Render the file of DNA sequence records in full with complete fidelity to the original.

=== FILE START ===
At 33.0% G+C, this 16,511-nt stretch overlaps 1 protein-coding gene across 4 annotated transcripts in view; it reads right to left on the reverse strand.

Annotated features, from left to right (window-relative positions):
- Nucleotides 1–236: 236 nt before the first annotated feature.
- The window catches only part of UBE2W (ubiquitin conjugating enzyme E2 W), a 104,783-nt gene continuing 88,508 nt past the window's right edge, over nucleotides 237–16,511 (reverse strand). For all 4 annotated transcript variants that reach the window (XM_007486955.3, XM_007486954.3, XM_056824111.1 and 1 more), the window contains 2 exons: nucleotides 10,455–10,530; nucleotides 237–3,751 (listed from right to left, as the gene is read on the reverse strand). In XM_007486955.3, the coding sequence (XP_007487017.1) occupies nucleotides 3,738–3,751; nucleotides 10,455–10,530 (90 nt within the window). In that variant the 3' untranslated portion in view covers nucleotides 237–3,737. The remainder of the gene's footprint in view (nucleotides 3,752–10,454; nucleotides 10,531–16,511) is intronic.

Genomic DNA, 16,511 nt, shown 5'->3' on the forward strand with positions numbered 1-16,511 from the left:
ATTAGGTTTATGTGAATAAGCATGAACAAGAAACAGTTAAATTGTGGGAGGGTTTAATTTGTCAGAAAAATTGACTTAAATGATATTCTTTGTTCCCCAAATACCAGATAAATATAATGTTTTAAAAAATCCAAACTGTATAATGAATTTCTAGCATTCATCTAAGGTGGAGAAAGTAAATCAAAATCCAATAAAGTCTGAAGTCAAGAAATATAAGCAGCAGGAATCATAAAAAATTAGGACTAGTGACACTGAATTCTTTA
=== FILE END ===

At 33.0% G+C, this 16,511-nt stretch overlaps 1 protein-coding gene across 4 annotated transcripts in view; it reads right to left on the reverse strand.

Annotated features, from left to right (window-relative positions):
- Nucleotides 1–236: 236 nt before the first annotated feature.
- The window catches only part of UBE2W (ubiquitin conjugating enzyme E2 W), a 104,783-nt gene continuing 88,508 nt past the window's right edge, over nucleotides 237–16,511 (reverse strand). For all 4 annotated transcript variants that reach the window (XM_007486955.3, XM_007486954.3, XM_056824111.1 and 1 more), the window contains 2 exons: nucleotides 10,455–10,530; nucleotides 237–3,751 (listed from right to left, as the gene is read on the reverse strand). In XM_007486955.3, the coding sequence (XP_007487017.1) occupies nucleotides 3,738–3,751; nucleotides 10,455–10,530 (90 nt within the window). In that variant the 3' untranslated portion in view covers nucleotides 237–3,737. The remainder of the gene's footprint in view (nucleotides 3,752–10,454; nucleotides 10,531–16,511) is intronic.

Genomic DNA, 16,511 nt, shown 5'->3' on the forward strand with positions numbered 1-16,511 from the left:
ATTAGGTTTATGTGAATAAGCATGAACAAGAAACAGTTAAATTGTGGGAGGGTTTAATTTGTCAGAAAAATTGACTTAAATGATATTCTTTGTTCCCCAAATACCAGATAAATATAATGTTTTAAAAAATCCAAACTGTATAATGAATTTCTAGCATTCATCTAAGGTGGAGAAAGTAAATCAAAATCCAATAAAGTCTGAAGTCAAGAAATATAAGCAGCAGGAATCATAAAAAATTAGGACTAGTGACACTGAATTCTTTA